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Title: Expose simplegeneric function in functools module
Type: enhancement Stage: resolved
Components: Library (Lib) Versions: Python 3.3
Status: closed Resolution: later
Dependencies: Superseder:
Assigned To: Nosy List: daniel.urban, doerwalter, eric.araujo, eric.snow, gvanrossum, kteague, lukasz.langa, ncoghlan, paul.moore, pitrou, pje, rhettinger, ryan.freckleton, terry.reedy
Priority: normal Keywords: needs review, patch

Created on 2009-02-02 19:57 by paul.moore, last changed 2022-04-11 14:56 by admin. This issue is now closed.

File name Uploaded Description Edit
generic.patch paul.moore, 2009-02-02 19:57 Patch against current Python trunk
generic.patch paul.moore, 2009-02-04 08:27 Updated patch incorporating Ryan's feedback
generic.patch paul.moore, 2009-02-06 19:03 Version 3 - incorporated further feedback
Messages (30)
msg80986 - (view) Author: Paul Moore (paul.moore) * (Python committer) Date: 2009-02-02 19:57
This patch takes the existing "simplegeneric" decorator, currently an
internal implementation detail of the pkgutil module, and exposes it as
a feature of the functools module.

Documentation and tests have been added, and the pkgutil code has been
updated to use the functools implementation.

Open issue: The syntax for registering an overload is rather manual:

    def xxx_impl(xxx):
    generic_fn.register(XXX, xxx_impl)

It might be better to make the registration function a decorator:

    def xxx_impl(xxx):

However, this would involve changing the existing (working) code, and I
didn't want to do that before there was agreement that the general idea
(of exposing the functionality) was sound.
msg81125 - (view) Author: Ryan Freckleton (ryan.freckleton) Date: 2009-02-04 02:43
PJE seems to have borrowed the time machine :-). Based on the code the
register function is already a decorator:

    def register(typ, func=None):
        if func is None:
            return lambda f: register(typ, f)
        registry[typ] = func
        return func

The returned lambda is a one argument decorator. so your syntax:

    def xxx_impl(xxx):

Already works. A test to validate this behavior should probably be added.

I don't mean to bikeshed, but could we call this function
functools.generic instead of functools.simplegeneric? The only reason I
can think of for keeping it simplegeneric would be to avoid a future
name clash with the Generic Function PEP and if/when that PEP get's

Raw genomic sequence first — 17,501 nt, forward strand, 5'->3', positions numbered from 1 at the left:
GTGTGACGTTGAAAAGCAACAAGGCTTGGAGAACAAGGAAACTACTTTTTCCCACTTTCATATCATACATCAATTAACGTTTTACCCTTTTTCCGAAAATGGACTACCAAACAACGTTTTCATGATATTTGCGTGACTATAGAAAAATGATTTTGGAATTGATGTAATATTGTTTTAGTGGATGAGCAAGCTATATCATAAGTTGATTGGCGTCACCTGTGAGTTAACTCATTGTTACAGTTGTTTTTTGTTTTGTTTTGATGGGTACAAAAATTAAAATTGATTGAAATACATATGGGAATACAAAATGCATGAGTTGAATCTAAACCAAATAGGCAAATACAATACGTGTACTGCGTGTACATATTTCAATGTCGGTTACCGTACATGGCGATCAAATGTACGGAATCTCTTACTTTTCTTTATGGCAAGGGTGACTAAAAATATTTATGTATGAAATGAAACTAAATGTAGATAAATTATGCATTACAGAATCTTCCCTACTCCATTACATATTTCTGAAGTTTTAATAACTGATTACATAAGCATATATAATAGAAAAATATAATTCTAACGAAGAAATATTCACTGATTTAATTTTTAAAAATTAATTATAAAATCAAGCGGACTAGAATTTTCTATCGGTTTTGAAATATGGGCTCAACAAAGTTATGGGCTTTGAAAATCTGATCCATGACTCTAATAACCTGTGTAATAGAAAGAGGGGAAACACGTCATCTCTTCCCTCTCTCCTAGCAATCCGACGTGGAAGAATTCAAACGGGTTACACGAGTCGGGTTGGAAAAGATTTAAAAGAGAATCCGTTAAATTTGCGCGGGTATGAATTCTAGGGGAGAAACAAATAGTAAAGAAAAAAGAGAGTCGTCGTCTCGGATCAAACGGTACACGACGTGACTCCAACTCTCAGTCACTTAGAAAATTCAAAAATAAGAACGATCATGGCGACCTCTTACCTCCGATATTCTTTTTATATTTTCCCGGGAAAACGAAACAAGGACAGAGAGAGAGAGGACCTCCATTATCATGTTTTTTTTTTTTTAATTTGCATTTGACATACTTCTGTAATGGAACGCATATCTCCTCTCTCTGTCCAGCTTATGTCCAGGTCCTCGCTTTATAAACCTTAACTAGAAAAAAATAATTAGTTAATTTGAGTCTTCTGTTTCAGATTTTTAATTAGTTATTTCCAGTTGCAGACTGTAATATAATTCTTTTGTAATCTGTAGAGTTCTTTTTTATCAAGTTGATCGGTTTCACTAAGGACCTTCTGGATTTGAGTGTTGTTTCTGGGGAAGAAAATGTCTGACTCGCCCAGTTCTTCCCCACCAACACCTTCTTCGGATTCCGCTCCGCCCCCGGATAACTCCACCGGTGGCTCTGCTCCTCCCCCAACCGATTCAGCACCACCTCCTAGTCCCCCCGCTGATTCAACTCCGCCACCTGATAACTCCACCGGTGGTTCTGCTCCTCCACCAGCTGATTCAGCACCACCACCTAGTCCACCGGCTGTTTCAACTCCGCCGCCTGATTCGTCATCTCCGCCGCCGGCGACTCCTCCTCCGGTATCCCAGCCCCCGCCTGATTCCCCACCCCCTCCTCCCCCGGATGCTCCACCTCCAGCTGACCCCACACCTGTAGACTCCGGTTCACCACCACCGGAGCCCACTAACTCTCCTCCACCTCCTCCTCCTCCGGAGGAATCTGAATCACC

implemented, I would think that the functionality would live in
builtins, not functools.
msg81129 - (view) Author: Paul Moore (paul.moore) * (Python committer) Date: 2009-02-04 08:10
Well spotted! I missed that when I checked. I will add tests and

I agree that generic is better. I only left it as it was because the
original intent was simply to move the existing code - but that's not a
particularly good reason for keeping a clumsy name. There shouldn't be a
clash, as any more general mechanism can either be in its own module or
the existing function can be extended in a compatible manner. I'll make
this change too.

Thanks for the feedback!
msg81130 - (view) Author: Paul Moore (paul.moore) * (Python committer) Date: 2009-02-04 08:27
Here's an updated patch.
msg81137 - (view) Author: Nick Coghlan (ncoghlan) * (Python committer) Date: 2009-02-04 11:48
The reason I like the simplegeneric name is that that is exactly what
this feature is: a *simple* generic implementation that is deliberately
limited to dispatching on the first argument (because that is easily
explained to users that are already familiar with OOP and especially the
existing Python magic method dispatch mechanism.

So the name isn't just about avoiding name clashes, it's also about
setting appropriate expectations as to what is supported. Yes, the name
is a little clumsy but one thing I do *not* want to see happen is a
swathe of feature requests asking that this become an all-singing
all-dancing generic function mechanism like RuleDispatch.

Don't forget that actually *writing* generic functions (i.e. using the
@functools.simplegeneric decorator itself) should be far less common
than using the .register() method of existing generic functions.
msg81138 - (view) Author: Paul Moore (paul.moore) * (Python committer) Date: 2009-02-04 12:03
Fair comment. As Ryan said, it's a bit of a bikeshed issue. I prefer
"generic", on the basis that I'd prefer to keep the simple name for the
simple use - something as complex as the RuleDispatch version could use
the name "dispatch" (if they want to keep it the name simple) or
"multimethod" (to emphasize that it dispatches on more than just one

If the consensus is for keeping it as "simplegeneric", I'll go with
that, but I'll wait for other views first.

BTW, another option is simply to clarify the limitations in the
documentation. I can add something there if that would be enough for you.
msg81156 - (view) Author: Walter Dörwald (doerwalter) * (Python committer) Date: 2009-02-04 20:19
The patch looks fine to me. Tests pass.

I have no opinion about the name. Both "simplegeneric" and "generic" are
OK to me.

I wonder if being able to use register() directly instead of as a